Bidoun, Fall 2007. Ryan Neiheiser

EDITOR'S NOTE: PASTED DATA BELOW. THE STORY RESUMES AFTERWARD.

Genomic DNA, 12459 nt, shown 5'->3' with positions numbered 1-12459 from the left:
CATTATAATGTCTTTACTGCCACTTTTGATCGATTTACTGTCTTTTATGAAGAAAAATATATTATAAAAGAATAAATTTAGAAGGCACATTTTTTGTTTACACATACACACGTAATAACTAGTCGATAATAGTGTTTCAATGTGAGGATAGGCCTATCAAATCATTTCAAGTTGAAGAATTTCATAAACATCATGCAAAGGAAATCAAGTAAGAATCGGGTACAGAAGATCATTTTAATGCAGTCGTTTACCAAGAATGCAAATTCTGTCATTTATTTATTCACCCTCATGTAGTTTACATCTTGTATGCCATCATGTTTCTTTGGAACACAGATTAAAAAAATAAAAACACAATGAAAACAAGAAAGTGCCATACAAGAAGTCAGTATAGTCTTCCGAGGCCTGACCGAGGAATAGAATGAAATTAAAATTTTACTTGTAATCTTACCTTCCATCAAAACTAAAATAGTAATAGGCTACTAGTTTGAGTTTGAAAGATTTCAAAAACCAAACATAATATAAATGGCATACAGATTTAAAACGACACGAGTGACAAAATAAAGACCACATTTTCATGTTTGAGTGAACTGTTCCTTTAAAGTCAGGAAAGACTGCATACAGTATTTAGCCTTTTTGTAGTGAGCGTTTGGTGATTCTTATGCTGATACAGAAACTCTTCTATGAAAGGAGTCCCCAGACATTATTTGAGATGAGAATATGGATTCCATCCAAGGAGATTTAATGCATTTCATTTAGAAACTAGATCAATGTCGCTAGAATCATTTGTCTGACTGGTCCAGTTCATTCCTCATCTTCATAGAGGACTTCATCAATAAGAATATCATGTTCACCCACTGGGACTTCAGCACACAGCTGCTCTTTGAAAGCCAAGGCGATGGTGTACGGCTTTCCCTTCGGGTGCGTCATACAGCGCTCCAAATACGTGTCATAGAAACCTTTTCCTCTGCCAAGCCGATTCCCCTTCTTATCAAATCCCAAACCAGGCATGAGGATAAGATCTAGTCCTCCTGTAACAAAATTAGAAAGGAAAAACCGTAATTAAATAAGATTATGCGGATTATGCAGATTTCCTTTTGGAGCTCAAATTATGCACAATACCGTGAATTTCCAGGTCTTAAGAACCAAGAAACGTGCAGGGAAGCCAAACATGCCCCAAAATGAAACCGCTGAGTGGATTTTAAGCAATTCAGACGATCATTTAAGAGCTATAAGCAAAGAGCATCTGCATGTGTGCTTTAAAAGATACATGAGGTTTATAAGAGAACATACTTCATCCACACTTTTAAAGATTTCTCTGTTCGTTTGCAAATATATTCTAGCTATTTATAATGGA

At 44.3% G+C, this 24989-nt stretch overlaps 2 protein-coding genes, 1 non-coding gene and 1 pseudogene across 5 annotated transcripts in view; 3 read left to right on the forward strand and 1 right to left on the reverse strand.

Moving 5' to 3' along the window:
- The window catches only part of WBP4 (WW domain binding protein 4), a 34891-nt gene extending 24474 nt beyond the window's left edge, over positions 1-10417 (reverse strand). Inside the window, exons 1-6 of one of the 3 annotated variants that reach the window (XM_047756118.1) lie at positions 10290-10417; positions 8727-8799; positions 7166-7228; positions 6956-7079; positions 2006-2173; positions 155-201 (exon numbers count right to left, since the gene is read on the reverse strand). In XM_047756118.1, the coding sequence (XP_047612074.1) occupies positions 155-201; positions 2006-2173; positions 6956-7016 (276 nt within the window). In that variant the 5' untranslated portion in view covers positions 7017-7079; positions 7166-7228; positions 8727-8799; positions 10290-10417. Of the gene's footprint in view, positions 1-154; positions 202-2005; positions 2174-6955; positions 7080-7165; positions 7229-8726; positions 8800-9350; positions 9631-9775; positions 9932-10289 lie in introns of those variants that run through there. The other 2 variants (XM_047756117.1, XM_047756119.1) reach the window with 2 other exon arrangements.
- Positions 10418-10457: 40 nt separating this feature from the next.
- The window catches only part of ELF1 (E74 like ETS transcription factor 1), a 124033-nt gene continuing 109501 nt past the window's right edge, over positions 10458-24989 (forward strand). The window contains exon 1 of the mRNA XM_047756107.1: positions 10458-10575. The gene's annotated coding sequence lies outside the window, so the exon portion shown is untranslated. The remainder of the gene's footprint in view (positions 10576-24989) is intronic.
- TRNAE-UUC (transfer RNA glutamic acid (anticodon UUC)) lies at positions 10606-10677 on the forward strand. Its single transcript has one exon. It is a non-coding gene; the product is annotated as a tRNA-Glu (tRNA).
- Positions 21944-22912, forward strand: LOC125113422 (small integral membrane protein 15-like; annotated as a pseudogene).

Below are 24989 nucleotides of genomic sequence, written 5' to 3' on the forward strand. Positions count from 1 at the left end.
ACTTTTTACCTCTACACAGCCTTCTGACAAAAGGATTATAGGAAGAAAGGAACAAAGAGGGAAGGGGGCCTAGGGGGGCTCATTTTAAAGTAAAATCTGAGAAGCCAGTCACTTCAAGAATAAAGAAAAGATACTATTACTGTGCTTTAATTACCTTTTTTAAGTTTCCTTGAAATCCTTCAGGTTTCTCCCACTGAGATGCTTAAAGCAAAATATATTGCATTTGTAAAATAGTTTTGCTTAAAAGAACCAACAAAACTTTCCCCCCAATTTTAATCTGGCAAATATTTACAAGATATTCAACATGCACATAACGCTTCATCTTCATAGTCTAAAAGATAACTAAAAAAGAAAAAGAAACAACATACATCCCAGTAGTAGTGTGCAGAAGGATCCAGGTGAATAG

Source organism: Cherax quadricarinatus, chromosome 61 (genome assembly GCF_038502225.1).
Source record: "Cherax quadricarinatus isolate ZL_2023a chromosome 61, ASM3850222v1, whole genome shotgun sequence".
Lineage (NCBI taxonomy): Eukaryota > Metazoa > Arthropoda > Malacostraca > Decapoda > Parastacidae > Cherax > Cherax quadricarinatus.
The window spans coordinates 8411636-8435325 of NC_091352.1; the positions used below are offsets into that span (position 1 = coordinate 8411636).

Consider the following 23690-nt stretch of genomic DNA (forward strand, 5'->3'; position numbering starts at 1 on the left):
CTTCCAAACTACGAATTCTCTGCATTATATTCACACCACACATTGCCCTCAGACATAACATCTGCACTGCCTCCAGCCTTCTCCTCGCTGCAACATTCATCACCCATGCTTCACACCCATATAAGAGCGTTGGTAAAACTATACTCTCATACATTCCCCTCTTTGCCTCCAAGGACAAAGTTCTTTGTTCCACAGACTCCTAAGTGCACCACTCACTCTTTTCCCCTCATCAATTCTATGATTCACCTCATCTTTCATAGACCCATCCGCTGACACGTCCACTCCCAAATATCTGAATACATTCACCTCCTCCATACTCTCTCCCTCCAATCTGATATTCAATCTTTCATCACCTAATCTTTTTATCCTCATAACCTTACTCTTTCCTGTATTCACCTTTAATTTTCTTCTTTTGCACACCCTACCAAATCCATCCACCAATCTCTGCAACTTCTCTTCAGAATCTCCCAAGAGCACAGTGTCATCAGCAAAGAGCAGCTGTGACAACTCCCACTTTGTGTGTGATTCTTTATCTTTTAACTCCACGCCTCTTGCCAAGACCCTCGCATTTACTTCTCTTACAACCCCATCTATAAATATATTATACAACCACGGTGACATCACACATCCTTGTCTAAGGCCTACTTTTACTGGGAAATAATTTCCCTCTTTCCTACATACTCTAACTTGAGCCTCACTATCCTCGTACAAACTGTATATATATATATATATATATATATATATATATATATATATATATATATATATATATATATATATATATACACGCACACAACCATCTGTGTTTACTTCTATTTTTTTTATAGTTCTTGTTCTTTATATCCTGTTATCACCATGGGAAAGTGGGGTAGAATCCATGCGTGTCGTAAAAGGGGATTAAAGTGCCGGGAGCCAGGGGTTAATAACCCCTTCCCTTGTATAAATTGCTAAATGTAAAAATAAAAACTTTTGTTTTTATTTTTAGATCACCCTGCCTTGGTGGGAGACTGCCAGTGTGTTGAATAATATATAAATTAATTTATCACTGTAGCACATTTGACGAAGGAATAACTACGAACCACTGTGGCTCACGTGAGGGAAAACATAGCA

Rethinking the traditional architectural vocabulary of democracy and questioning the tendency to design embassies with overdetermined boundaries between “us” and “them” (from the early glass pavilions in a park to the walled compounds of today), this project for a new US embassy in Baghdad adopts the language of a snagged weave. Rather than secrecy through distance, it attempts diplomacy through closeness. Yet the project recognizes that integration can also be understood as a kind of infiltration. Although the snag results from a foreign disturbance, a line between the foreign snag and the local fabric is impossible to locate. The embassy program is divided into six distinct program strands: the embassy, the consulate, political and economic offices, housing, USAID, and exchange (providing local aid, services, and promoting unofficial dialogue). Taking an ideal democracy as a model, these distinct parts add up to a recognizable, but never fully comprehensible whole. The building can never be seen in its entirety, instead demanding the active participation of the viewer to move through and around, relating the current partial view to the previous views. The identities of the individual parts are never subsumed by the whole, yet each part is integrally tied to the others. At the overlap of these six program strips are agonistic spaces, sites of difference and contradiction around tasks of aid distribution, policy debate, media interaction, and cultural exchange.